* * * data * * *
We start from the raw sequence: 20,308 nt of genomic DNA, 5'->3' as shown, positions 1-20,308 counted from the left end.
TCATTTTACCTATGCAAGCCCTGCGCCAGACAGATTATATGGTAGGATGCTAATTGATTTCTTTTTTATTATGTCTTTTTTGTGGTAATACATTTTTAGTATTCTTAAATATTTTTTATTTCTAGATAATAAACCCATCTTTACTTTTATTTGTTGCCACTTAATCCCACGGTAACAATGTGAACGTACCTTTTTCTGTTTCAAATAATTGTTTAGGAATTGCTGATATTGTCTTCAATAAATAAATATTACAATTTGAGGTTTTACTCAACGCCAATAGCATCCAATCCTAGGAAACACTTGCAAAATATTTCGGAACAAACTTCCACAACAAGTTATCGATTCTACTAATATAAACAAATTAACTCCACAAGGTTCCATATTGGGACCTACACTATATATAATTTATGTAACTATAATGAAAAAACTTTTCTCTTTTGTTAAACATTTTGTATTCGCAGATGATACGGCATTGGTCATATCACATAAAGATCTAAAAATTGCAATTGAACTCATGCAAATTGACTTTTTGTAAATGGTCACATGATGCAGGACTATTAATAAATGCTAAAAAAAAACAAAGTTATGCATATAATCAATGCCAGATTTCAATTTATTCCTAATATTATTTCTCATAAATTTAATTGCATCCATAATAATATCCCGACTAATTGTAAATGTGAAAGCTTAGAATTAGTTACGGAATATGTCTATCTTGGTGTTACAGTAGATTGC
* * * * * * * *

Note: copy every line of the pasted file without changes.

We start from the raw sequence: 20,308 nt of genomic DNA, 5'->3' as shown, positions 1-20,308 counted from the left end.
TCATTTTACCTATGCAAGCCCTGCGCCAGACAGATTATATGGTAGGATGCTAATTGATTTCTTTTTTATTATGTCTTTTTTGTGGTAATACATTTTTAGTATTCTTAAATATTTTTTATTTCTAGATAATAAACCCATCTTTACTTTTATTTGTTGCCACTTAATCCCACGGTAACAATGTGAACGTACCTTTTTCTGTTTCAAATAATTGTTTAGGAATTGCTGATATTGTCTTCAATAAATAAATATTACAATTTGAGGTTTTACTCAACGCCAATAGCATCCAATCCTAGGAAACACTTGCAAAATATTTCGGAACAAACTTCCACAACAAGTTATCGATTCTACTAATATAAACAAATTAACTCCACAAGGTTCCATATTGGGACCTACACTATATATAATTTATGTAACTATAATGAAAAAACTTTTCTCTTTTGTTAAACATTTTGTATTCGCAGATGATACGGCATTGGTCATATCACATAAAGATCTAAAAATTGCAATTGAACTCATGCAAATTGACTTTTTGTAAATGGTCACATGATGCAGGACTATTAATAAATGCTAAAAAAAAACAAAGTTATGCATATAATCAATGCCAGATTTCAATTTATTCCTAATATTATTTCTCATAAATTTAATTGCATCCATAATAATATCCCGACTAATTGTAAATGTGAAAGCTTAGAATTAGTTACGGAATATGTCTATCTTGGTGTTACAGTAGATTGC